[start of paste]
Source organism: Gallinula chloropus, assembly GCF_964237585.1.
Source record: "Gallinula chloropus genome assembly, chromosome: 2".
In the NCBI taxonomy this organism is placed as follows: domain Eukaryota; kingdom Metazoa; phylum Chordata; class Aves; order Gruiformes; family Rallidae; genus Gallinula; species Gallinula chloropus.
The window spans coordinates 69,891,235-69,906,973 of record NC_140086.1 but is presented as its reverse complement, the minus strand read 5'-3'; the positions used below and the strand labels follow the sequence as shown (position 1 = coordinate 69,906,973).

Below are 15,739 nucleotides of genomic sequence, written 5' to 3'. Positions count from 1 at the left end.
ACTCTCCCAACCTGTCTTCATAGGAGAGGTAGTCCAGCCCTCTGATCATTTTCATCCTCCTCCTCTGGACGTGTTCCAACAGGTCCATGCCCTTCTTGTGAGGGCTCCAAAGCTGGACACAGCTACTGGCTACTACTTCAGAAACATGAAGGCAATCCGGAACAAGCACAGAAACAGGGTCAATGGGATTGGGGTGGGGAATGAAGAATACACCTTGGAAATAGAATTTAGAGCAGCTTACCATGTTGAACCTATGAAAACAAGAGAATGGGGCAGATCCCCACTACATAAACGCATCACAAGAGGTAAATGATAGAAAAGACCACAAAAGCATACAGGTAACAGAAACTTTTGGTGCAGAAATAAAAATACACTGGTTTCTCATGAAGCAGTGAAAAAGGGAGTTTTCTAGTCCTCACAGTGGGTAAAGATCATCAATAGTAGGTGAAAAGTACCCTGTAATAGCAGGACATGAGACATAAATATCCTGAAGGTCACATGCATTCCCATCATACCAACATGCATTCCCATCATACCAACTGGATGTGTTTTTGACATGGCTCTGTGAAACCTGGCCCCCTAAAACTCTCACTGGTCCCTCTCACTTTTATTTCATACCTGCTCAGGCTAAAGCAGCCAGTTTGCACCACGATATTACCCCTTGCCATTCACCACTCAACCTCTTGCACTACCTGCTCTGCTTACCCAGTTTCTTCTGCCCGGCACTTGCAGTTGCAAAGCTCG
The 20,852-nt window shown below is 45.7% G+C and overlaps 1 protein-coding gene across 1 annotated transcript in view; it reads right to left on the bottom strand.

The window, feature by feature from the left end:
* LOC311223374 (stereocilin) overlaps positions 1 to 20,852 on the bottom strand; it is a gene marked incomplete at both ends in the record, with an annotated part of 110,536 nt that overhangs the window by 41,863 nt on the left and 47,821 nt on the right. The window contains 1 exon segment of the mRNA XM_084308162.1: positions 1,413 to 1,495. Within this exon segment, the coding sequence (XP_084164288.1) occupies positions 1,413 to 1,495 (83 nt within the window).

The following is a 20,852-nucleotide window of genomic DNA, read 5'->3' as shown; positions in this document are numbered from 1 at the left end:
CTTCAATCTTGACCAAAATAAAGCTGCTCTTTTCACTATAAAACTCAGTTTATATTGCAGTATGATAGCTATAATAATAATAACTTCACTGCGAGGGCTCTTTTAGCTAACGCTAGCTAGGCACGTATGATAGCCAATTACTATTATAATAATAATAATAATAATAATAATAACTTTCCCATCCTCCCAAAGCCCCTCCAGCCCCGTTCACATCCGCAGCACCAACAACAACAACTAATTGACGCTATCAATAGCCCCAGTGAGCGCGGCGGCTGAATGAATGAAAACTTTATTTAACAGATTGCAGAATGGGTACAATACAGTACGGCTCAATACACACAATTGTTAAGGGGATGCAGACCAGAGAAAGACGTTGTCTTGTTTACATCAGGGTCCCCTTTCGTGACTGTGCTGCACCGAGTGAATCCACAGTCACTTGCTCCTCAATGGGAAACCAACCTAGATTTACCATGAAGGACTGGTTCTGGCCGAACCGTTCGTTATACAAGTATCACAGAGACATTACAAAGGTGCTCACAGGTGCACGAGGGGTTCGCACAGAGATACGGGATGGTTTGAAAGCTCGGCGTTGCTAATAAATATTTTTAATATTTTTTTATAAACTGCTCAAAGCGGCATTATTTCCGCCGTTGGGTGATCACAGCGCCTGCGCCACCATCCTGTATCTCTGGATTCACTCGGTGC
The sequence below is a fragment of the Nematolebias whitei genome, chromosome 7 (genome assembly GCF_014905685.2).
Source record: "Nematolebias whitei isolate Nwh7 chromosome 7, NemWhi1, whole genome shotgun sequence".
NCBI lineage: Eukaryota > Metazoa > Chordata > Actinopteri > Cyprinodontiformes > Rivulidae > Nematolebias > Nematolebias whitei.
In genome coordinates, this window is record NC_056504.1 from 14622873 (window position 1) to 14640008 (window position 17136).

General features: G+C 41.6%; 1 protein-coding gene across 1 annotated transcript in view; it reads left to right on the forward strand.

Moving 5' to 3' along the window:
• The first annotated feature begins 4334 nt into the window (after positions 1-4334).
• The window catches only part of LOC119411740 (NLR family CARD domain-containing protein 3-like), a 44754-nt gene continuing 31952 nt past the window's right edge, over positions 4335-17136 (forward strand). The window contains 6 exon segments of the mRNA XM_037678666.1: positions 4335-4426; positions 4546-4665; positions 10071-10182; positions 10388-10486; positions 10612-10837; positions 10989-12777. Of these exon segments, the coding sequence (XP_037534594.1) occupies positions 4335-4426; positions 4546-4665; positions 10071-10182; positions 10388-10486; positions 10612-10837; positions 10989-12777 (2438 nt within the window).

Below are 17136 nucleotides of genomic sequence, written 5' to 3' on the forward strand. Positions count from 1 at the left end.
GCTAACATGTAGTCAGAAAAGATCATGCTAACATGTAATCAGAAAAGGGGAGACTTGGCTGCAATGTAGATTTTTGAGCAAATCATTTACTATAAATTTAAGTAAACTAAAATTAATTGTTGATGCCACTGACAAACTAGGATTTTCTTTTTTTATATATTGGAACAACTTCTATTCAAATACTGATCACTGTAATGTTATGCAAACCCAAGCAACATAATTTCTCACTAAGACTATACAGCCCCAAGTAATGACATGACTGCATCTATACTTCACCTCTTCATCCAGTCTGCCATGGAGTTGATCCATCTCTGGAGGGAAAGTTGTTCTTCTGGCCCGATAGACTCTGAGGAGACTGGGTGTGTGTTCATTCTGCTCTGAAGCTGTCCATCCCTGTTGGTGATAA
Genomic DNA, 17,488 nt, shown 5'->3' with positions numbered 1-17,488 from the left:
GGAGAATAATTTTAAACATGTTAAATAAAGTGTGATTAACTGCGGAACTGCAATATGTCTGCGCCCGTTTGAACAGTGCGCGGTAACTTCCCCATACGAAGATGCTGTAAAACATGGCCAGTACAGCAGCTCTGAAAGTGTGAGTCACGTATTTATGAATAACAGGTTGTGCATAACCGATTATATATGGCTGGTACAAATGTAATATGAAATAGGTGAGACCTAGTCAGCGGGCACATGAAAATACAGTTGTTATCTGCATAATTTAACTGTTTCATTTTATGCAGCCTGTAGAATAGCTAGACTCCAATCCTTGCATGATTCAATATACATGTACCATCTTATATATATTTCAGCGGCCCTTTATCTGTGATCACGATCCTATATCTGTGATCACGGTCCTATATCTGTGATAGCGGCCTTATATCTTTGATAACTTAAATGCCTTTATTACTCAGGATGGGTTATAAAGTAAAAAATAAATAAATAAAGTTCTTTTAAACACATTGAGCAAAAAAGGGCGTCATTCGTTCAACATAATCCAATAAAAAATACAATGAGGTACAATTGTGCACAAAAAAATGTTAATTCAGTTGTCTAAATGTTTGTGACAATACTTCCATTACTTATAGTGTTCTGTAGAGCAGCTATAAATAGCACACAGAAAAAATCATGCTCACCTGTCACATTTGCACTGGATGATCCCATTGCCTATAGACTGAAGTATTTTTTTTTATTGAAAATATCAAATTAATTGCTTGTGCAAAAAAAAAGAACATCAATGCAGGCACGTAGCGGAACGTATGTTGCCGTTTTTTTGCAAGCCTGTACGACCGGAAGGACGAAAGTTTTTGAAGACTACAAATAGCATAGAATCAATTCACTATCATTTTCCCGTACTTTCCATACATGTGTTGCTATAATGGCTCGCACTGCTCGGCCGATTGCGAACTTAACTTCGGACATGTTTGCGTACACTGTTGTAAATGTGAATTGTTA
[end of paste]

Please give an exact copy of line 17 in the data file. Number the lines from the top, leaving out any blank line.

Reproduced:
Moving 5' to 3' along the window: